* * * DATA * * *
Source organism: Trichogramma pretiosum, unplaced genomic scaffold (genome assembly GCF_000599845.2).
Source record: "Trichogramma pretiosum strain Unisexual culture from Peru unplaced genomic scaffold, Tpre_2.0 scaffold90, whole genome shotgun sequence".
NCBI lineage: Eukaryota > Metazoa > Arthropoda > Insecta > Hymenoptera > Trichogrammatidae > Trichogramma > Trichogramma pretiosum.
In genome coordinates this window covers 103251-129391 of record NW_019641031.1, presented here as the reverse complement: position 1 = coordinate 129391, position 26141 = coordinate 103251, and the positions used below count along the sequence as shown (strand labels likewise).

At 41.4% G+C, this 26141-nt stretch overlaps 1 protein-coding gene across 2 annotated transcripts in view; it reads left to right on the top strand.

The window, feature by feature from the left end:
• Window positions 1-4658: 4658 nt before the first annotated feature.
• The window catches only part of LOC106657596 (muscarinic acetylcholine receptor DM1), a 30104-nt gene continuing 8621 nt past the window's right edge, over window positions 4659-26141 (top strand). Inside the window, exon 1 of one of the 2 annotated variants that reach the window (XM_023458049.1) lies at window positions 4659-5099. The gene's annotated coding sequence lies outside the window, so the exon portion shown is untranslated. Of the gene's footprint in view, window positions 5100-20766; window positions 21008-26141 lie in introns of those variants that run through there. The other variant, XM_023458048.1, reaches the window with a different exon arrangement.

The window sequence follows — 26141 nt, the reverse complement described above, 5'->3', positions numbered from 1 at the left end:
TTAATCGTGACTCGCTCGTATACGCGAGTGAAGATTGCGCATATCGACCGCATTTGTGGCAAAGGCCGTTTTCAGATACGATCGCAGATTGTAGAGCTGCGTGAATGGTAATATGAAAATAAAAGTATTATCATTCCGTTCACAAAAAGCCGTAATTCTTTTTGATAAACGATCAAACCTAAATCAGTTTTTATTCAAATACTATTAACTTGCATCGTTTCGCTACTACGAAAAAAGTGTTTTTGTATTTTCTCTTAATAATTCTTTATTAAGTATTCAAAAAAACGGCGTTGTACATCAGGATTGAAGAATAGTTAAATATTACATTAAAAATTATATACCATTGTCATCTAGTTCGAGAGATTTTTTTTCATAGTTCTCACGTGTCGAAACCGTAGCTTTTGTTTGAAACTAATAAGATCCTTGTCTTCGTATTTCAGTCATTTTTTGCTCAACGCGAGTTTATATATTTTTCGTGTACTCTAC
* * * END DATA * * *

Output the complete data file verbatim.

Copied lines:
Source organism: Trichogramma pretiosum, unplaced genomic scaffold (genome assembly GCF_000599845.2).
Source record: "Trichogramma pretiosum strain Unisexual culture from Peru unplaced genomic scaffold, Tpre_2.0 scaffold90, whole genome shotgun sequence".
NCBI lineage: Eukaryota > Metazoa > Arthropoda > Insecta > Hymenoptera > Trichogrammatidae > Trichogramma > Trichogramma pretiosum.
In genome coordinates this window covers 103251-129391 of record NW_019641031.1, presented here as the reverse complement: position 1 = coordinate 129391, position 26141 = coordinate 103251, and the positions used below count along the sequence as shown (strand labels likewise).

At 41.4% G+C, this 26141-nt stretch overlaps 1 protein-coding gene across 2 annotated transcripts in view; it reads left to right on the top strand.

The window, feature by feature from the left end:
• Window positions 1-4658: 4658 nt before the first annotated feature.
• The window catches only part of LOC106657596 (muscarinic acetylcholine receptor DM1), a 30104-nt gene continuing 8621 nt past the window's right edge, over window positions 4659-26141 (top strand). Inside the window, exon 1 of one of the 2 annotated variants that reach the window (XM_023458049.1) lies at window positions 4659-5099. The gene's annotated coding sequence lies outside the window, so the exon portion shown is untranslated. Of the gene's footprint in view, window positions 5100-20766; window positions 21008-26141 lie in introns of those variants that run through there. The other variant, XM_023458048.1, reaches the window with a different exon arrangement.

The window sequence follows — 26141 nt, the reverse complement described above, 5'->3', positions numbered from 1 at the left end:
TTAATCGTGACTCGCTCGTATACGCGAGTGAAGATTGCGCATATCGACCGCATTTGTGGCAAAGGCCGTTTTCAGATACGATCGCAGATTGTAGAGCTGCGTGAATGGTAATATGAAAATAAAAGTATTATCATTCCGTTCACAAAAAGCCGTAATTCTTTTTGATAAACGATCAAACCTAAATCAGTTTTTATTCAAATACTATTAACTTGCATCGTTTCGCTACTACGAAAAAAGTGTTTTTGTATTTTCTCTTAATAATTCTTTATTAAGTATTCAAAAAAACGGCGTTGTACATCAGGATTGAAGAATAGTTAAATATTACATTAAAAATTATATACCATTGTCATCTAGTTCGAGAGATTTTTTTTCATAGTTCTCACGTGTCGAAACCGTAGCTTTTGTTTGAAACTAATAAGATCCTTGTCTTCGTATTTCAGTCATTTTTTGCTCAACGCGAGTTTATATATTTTTCGTGTACTCTAC